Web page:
Wednesday 16th November 2022 – THE DOCTOR CAME …

… to see me this morning.

She brought with her the news that they are throwing me out on Friday; as I suspected.

Consequently I showed her the letter that I’d written to the hospital back in early August, which I’d already prepared on my laptop in anticipation.

She read it with a considerable air of consternation.

Naturally, I reminded her that she had seen a few days ago the four-line message that passed for an answer. I asked her if she was satisfied that the answer that she had read was a full and complete reply to the points that I’d made. And she admitted that it wasn’t.

And so I went on the offensive. And believe me, it it’s “offensive” you want, then in the words of the late, great Bob Doney, “I’m your man!”.

What I wanted to know was whether she would have been satisfied about being passed from pillar to post and sent round in ever-decreasing circles over the last 18 months. She replied that of course she wouldn’t.

And then I reminded her that I’ve been in hospital for almost 3 weeks. Does she not think that this would have been a golden opportunity for the four services interested in my case, the urology, haematology, pneumonology and cardiology, to co-ordinate their efforts and examine me together to find out where the problem with my breathing lies? She agreed that it would.

So ultimately I asked her how she would feel if she had been pushed around like I had been and asked to carry out all of these tests time after time wit, predictably, the same results.

She replied that maybe they had reached the limit of what they were capable of doing. I asked her that if she had taken her car into a garage to repair a fault and the mechanic had said that he had reached the limit of what he was capable of doing, would she not take her vehicle to another garage to see if another mechanic could find the fault?

She agreed that she would so I reminded her of the chaos that had led to my coming here to Leuven. And that was just four months. The current chaos has lasted for 18 months and so I reminded her of the part of my letter than had said that if “I am ill and your medical staff does not have the ability to treat me” then I need to be told so that “I can find another hospital where the staff is capable of dealing with the issue and I don’t care if that hospital is in Valparaiso or Vladivostok”

Of course, there was absolutely no answer to that.

The discussion went on for much longer than that and I do have to say that I was probably on my best form for many, many years. And I felt sorry for her having to listen to my well-co-ordinated and well-thought-out rant because none of this is any to do with her really.

But I bet that my rant will be all in vain regardless and I’ll still find myself out on my ear on Friday.

That’s a shame because I’m just about becoming accustomed to life here. I actually managed to sleep right the way through to the alarm without any difficulty whatsoever with just the odd stroll down the corridor here and there during the night.

And I’d been on my travels too. Last night I was in some kind of village similar to Portmeirion. They’d found me some accommodation in a little cottage somewhere. I decided that it was so nice that I wanted to stay there for a couple of nights. I was up early and playing badminton with myself and a couple of people from a nearby cottage went past. One of them was a girl whom I knew from school. eventually I became fed up of playing badminton. I was somewhere climbing up some rocks that led to another cottage at one point. I could see two people, Sheila and someone else, walking past down below and talking.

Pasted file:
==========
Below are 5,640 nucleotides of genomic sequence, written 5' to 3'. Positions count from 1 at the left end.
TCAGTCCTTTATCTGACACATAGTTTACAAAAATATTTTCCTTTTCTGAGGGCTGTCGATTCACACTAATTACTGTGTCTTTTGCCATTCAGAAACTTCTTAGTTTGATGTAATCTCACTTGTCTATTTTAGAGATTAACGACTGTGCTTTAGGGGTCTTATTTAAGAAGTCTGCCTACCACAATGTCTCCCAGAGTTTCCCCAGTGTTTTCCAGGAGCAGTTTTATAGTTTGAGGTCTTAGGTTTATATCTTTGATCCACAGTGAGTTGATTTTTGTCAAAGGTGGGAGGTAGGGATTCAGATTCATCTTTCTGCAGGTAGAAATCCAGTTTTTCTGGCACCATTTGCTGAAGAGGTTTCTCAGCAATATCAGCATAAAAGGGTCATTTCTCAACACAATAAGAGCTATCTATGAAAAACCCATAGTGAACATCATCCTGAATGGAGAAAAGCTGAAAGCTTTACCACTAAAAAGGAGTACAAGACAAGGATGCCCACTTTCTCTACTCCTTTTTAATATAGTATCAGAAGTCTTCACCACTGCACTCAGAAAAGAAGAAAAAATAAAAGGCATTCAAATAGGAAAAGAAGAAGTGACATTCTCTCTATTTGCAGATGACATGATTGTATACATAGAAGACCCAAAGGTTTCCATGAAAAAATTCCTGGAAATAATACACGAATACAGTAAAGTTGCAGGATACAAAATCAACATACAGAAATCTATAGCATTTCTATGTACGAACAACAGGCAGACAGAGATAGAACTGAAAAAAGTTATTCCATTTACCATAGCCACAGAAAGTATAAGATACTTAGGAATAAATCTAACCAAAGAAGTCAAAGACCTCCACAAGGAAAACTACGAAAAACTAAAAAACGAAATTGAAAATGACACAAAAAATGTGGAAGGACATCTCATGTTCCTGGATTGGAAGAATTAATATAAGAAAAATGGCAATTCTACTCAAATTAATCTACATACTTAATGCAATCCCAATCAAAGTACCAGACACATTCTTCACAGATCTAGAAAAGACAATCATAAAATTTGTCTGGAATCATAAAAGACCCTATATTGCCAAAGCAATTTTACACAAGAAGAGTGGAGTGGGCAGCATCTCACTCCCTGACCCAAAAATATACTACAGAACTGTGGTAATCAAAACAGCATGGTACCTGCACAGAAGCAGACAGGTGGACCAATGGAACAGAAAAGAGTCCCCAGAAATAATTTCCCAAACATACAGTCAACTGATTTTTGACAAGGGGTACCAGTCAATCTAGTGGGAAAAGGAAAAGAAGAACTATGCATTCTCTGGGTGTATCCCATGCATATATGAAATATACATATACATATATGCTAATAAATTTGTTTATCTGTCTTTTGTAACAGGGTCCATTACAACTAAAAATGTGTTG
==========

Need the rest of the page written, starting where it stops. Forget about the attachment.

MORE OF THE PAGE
There was also something about Nerina as well, like a staff magazine type of thing and she was featured in it dressed all in white on the top of a mountain like something out of the Sound Of Music. That’s really all that I remember except that while I was climbing up over the rocks they announced the time – it was something like 09:45 and I thought “God! That’s really early! I must have been up quite early this morning making the most of my stay here. But I hadn’t realised just how early it had been.

Once I was awake and I’d been organised by all of the nurses the morning was quite quiet as I expected. Just the doctor coming to see me and all of the nurses bringing me my medication. And occasionally being awoken by nurses here and there after I’d fallen asleep.

The afternoon should have been quite quiet and that’s how it started. But it all changed when the physiotherapist came to help me walk.

“We need to work on your walking so that you can move about more easily” he said

“You’ll have to get a move on” I replied. “They are throwing me out on Friday”. And that bought a gasp of astonishment from him as well.

They also told me that I had to go for a MRI scan of my back.

It should have been at 17:45 but they came for me at 17:15 right in the middle of my evening meal and I was dragged away on a wheelchair.

They were quite quick enough with the scan although I was 15 minutes under the machine. And when I returned to my room they had swept away my meal tray.

The missing food didn’t bother me all that much but the missing coffee certainly did. However the porter who brought me back went off to negotiate with the nursing staff and a pot of coffee miraculously appeared.

So now I’ve finished what I need to do and I’m going to sleep. This news about me being turfed out on Friday is depressing. It’s a lost opportunity to see what’s wrong with my breathing or to try to improve my general health and I have a feeling that there will never be another opportunity quite like this.

It’s probably the first step on the road towards the inevitable end but I’m going to go out with a bang. As Neil Young once said, “it’s better to burn out than to fade away”.

But how do I get to be able to walk if no-one is able to help me?

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